Bidder Beware: What You Need to Know When Updating Google AdWords Bid Types

As we all know, the Google AdWords platform is an ever-changing machine that keeps all of us advertisers on our toes.

One area where there has been significant change in the last few years is with Google’s myriad of bidding options. There’s Max CPC, Enhanced CPC, and Conversion Optimizer.

Each bidding option carries a distinct set of pros and cons, but what is more important is that they all have unique effects on your account performance. When this is most obvious is when you switch from one bidding option to another. Here’s an overview of what you can expect when updating your AdWords bidding options.

Max CPC to Automatic Bidding for Budget

All AdWords campaigns are set to Max CPC bidding by default. From there you can begin to add on increasingly more complex features.

The first such option is one designed to get you as many clicks as possible within your budget. This is loosely referred to as “automatic bidding for budget.”

Other things you need to know:

  • This bidding option is strictly designed to increase click traffic. It doesn’t take conversions into consideration.
  • You set a CPC bid limit at the campaign level. This bypasses your ad group or keyword level max CPC in order to generate more clicks.
  • Because this feature is dependent on your budget, make sure you double check your campaign budget before you switch to this bidding option. If your budget is set too high, you run a high chance of spending too much money.

Max CPC to Enhanced CPC

Enhanced CPC is the newest kid on the block, but is definitely an interesting feature I’ve been testing a little more heavily in recent weeks. Enhanced CPC uses your conversion data to modify your bids to increase the likelihood of conversion.

Other things you need to know:

  • You’ll still manage your max CPC bid at the ad group or keyword level as before.
  • Enhanced CPC is dependent on conversion data. You will need to have AdWords conversion tracking installed before you can use this option.
  • Enhanced CPC is designed to increase conversions, so Google will increase or decrease your bid by up to 30 percent when a conversion is deemed to be more likely to occur.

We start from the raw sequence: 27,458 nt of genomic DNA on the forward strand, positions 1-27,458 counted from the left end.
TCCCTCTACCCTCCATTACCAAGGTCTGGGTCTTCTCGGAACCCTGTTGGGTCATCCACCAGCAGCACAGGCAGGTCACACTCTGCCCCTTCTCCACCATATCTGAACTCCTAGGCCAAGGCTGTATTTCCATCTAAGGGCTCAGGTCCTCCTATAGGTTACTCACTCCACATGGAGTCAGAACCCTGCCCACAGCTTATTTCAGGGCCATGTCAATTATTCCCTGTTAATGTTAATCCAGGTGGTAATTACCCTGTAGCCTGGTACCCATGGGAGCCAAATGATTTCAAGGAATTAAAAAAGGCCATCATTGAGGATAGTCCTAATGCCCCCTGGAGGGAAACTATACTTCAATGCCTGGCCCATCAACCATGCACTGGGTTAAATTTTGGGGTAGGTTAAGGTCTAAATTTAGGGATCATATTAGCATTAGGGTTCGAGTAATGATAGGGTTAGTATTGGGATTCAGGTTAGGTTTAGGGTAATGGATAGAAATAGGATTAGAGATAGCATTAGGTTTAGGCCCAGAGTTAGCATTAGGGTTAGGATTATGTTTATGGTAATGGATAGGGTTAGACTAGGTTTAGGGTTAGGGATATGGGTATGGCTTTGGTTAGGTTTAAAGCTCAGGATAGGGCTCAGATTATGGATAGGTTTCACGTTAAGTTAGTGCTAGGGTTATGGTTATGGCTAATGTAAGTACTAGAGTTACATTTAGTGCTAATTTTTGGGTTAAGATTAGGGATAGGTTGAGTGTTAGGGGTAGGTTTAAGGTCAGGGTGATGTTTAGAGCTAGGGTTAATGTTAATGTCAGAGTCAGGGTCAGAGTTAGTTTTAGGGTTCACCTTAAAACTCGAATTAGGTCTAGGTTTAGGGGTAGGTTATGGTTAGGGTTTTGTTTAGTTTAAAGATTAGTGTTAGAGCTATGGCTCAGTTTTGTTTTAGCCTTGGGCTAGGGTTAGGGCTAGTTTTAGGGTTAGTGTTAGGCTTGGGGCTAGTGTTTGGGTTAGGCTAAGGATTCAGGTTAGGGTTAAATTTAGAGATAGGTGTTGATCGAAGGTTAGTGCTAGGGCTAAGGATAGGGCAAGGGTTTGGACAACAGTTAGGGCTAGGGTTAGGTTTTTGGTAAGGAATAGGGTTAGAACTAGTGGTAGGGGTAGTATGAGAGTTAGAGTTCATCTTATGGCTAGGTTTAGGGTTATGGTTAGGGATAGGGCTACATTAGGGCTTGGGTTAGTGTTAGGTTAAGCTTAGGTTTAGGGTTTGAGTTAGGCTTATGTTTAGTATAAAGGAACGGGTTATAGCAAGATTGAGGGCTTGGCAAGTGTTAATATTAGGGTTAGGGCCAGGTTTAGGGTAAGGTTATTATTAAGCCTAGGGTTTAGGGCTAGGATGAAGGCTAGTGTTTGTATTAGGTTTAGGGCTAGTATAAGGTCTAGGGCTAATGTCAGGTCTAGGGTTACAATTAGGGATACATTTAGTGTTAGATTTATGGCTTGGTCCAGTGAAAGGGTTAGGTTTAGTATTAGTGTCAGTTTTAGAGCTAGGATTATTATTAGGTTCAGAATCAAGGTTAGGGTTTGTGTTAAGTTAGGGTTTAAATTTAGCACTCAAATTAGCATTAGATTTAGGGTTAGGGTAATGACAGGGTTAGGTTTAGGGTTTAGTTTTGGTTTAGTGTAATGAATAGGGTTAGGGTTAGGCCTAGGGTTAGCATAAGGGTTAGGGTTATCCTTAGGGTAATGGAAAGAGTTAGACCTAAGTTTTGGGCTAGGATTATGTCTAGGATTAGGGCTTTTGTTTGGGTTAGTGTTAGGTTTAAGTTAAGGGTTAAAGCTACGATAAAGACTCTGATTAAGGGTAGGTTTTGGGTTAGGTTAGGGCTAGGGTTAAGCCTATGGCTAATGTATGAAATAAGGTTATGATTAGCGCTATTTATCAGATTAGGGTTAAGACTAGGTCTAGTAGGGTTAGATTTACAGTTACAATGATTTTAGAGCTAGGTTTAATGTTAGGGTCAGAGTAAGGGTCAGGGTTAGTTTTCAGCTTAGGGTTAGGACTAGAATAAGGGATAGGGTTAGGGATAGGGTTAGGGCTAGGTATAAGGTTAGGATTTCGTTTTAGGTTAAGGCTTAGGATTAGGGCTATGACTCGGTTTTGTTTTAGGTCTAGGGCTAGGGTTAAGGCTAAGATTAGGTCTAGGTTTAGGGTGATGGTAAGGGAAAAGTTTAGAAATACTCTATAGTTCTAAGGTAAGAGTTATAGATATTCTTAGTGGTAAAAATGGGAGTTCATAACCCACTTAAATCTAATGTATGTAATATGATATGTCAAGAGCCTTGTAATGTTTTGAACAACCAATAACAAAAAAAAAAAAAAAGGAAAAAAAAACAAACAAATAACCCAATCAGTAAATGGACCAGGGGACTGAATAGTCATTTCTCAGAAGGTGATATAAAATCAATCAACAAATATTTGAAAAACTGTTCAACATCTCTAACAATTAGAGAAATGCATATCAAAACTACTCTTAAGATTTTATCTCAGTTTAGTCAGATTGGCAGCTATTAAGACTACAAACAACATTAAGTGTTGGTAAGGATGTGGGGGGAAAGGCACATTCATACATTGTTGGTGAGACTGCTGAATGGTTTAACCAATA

• While Enhanced CPC isn’t a major shift from normal max CPC, the fact that bids fluctuate means that you need to pay close attention to your reports to ensure that you are hitting all of your performance metrics (CPA, etc.).

Max CPC to Conversion Optimizer

Conversion Optimizer is the Cadillac of Google’s bidding options. It allows you to set a maximum or target CPA and let Google do the dirty work of adjusting your bids to reach those goals.

Other things you need to know:

  • You’ll no longer be able to manage keyword-level bids. Conversion Optimizer functions with an ad group level CPA bid. If your ad group structure is a mess (e.g., you have too many keywords in each ad group), Conversion Optimizer might not work well for you.
  • For most advertisers, CPC becomes a less important metric when using Conversion Optimizer. Be aware that your PPC management techniques may need an adjustment.
  • Before you can use Conversion Optimizer, you have to verify that conversion tracking is installed and that you have reached the minimum conversion threshold (15 conversions).
  • For Conversion Optimizer to perform at its best, getting more data than just the requisite 15 conversions is a good idea. The more conversion data Google has, the smarter it can adjust your bids to achieve your desired CPA.

Conversion Optimizer to Max CPC or Enhanced CPC

This is probably the most important bidding switch to watch out for. Because Conversion Optimizer operates in such a different fashion than Max or Enhanced CPC, there is a smaller margin for error when making the switch.

Other things you need to know:

  • When you turn Conversion Optimizer off and revert to a manual bidding option, your ad group and keywords will revert to their pre-Optimizer levels.
  • Chances are your ad groups and keywords will be performing with a much different average CPC than their pre-Optimizer levels. A good rule of thumb is to update your bids to match their current average CPC. This will help to level out performance through the switch.
  • Make sure you update bids at the ad group and keyword level. Conversion Optimizer is an ad group level bid. But it is highly likely that you had ad group and keyword level bids before. This small detail caught me by surprise just this week!

Each of Google’s bidding options come with their own sets of challenges and rewards. Each of them merits a test in your campaigns.

It is just important to remember how each of these bidding options changes your account and what you need to look out for when switching between them. Happy bidding!

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